French studios continue to work despite strikes

"Not everything shooting in France is involved with America."

By Gabriella Geisinger 31 Jul 2023

French studios continue to work despite strikes
Emily in Paris; Cr: Netflix

Despite a handful of productions halting due to the ongoing SAG-AFTRA strikes, many studios in France continue to work.

Provence Studios, based in Martigues in the South of France, has had several of its major US-led projects placed on stand-by due to the strikes. However, the 22-acre location has adapted to the strikes by hosting French productions through the summer.

The studios’ founder and president Olivier Marchetti told our sister site Screen: "We’re being vigilant, but the American market is very important for us so we’re waiting for decisions to be made about how to move forward."

Still, as US studio productions represent around 50% of Provence Studios' production volume, Ii the strikes linger their bottom line would be affected. 

Executive producer John Bernard of Jake Productions said. "We’re just carrying on with a different set of requirements around us."

He added: "Our position is very simple. We are continuing to shoot. We’re filmmakers: we get given a new set of problems and we find ways of making things work."

Despite the international impacts of the strikes, France has managed to continue conducting business as usual, for now. Barnard said: "Among the five projects I’m working on now, three are continuing on schedule."

"Not everything shooting in France is involved with America – there’s a lot of British television, and none of it has to do with SAG-AFTRA and the WGA."

Another example is John Woo's remake of his own seminal film The Killer for Universal, starring Omar Sy and Nathalie Emmanuel, premiering on Peacock. The film is continuing without its actors for now, instead working on exterior shots and physical stunt scenes in Paris.

In the long term, however, things may prove more complicated. 

Emily In Paris, The Walking Dead: Daryl Dixon and Etoile’s on-the-ground French producer Raphael Benoliel of Firstep told Screen that it will be "problematic" if the strike lasts for six months and projects can’t be completed before the Olympics.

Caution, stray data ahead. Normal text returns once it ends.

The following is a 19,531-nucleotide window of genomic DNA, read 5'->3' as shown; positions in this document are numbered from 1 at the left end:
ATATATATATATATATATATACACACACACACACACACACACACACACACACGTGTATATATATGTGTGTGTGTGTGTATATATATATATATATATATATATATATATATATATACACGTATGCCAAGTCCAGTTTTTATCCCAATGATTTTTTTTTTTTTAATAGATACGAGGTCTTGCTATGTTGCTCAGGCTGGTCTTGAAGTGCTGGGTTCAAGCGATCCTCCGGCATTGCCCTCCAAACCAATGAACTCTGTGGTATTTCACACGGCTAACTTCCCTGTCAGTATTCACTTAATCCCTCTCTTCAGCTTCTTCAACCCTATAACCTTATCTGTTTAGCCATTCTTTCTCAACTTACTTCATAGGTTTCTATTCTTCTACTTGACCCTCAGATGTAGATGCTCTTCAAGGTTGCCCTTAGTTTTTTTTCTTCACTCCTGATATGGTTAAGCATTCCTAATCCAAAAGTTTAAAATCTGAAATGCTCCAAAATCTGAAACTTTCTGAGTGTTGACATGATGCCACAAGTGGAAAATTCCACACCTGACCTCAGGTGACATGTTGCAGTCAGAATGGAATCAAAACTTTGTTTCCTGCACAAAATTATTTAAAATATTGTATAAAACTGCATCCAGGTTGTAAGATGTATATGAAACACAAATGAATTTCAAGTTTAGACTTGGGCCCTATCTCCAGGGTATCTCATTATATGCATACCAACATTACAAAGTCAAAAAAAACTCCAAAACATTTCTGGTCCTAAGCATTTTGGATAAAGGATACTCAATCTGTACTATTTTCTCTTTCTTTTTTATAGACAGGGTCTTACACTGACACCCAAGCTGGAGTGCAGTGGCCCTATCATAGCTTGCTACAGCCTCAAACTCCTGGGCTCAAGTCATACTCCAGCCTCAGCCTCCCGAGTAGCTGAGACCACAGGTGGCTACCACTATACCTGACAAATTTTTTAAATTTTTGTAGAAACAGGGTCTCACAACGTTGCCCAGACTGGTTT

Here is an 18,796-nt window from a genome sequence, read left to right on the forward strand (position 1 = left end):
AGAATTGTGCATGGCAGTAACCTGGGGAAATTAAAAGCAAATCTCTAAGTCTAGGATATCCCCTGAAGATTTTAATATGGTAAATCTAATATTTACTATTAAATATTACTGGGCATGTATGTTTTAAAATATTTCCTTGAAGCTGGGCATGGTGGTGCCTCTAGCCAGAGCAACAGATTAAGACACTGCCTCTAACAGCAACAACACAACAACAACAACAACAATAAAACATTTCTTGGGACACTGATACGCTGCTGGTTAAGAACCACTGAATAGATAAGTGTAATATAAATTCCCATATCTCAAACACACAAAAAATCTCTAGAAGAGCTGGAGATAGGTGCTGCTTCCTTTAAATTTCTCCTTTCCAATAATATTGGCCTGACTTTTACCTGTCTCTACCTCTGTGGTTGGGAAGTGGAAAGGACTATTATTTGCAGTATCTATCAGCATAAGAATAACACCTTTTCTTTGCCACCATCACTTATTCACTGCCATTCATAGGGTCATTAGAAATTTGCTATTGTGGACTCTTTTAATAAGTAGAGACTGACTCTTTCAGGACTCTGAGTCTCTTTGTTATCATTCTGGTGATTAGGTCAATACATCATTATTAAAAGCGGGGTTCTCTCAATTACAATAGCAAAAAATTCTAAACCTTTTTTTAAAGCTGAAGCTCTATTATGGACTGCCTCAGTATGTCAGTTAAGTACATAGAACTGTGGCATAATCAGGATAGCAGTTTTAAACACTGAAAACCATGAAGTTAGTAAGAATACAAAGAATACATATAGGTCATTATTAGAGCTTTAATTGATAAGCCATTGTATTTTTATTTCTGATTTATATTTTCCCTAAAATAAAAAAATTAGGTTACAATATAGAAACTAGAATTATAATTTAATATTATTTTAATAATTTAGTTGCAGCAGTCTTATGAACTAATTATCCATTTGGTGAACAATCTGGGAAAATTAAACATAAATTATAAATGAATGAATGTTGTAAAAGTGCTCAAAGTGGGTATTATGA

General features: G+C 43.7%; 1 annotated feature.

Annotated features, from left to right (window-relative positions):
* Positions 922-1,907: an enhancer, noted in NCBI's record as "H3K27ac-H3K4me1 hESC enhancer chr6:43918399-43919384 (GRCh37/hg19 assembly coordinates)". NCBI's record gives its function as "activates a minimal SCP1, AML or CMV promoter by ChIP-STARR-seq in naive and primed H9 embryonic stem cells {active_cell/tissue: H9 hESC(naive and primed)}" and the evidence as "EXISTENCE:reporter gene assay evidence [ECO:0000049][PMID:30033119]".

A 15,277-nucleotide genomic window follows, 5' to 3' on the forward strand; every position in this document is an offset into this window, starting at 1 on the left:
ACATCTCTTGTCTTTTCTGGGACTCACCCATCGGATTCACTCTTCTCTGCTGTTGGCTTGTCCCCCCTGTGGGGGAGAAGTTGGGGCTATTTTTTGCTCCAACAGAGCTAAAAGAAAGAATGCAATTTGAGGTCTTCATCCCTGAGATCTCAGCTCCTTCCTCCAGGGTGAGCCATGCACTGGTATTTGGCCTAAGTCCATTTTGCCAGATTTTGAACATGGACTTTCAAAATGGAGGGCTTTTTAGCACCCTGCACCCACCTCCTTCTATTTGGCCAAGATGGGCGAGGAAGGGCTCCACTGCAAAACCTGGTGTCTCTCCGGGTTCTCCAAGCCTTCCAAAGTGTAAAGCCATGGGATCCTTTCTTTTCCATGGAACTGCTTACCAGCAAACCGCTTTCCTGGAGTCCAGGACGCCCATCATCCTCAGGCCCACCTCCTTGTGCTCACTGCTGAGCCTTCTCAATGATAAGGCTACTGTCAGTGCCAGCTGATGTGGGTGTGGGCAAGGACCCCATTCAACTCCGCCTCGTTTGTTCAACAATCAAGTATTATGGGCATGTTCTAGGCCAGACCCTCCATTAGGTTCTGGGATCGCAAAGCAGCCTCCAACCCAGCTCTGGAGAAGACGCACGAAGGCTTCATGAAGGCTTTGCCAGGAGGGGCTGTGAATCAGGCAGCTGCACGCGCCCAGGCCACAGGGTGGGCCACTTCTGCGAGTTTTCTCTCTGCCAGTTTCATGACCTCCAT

Much of the summer 2024 production schedule (June through Septembed) in Paris will be used by the summer Olympic Games, which are being hosted in Paris from July 26-August 11. Certain areas in Paris will be unavailable from as early as March. 

For example, Seine-Saint-Denis, home to the Studios de Paris where Emily In Paris and Murder Mystery 2 have filmed, will be closed to productions from June-October 2024, and The Chateau de Versailles will also be closed to filming throughout the summer. 

CNC-run Film France says that "standard" projects can shoot between March and June and in September and October, and has identified nearly two dozen locations within the region that resemble Paris for Eiffel Tower views or other French cities like Amiens, Bordeaux, La Rochelle, Lille, Lyon, Montpellier, Reims, Rennes or Toulon which offer Haussmannian buildings and Parisian-style streets, cafés or markets. 

TSF Studios is building a backlot in Coulommiers at a former aerodrome that will include more than 700 metres of Parisian-style streets ready for shooting.

Practically, though, foreign productions need approval will struggle to find accommodation for film crews and face a scarcity of talent in the months leading up to the Olympics.

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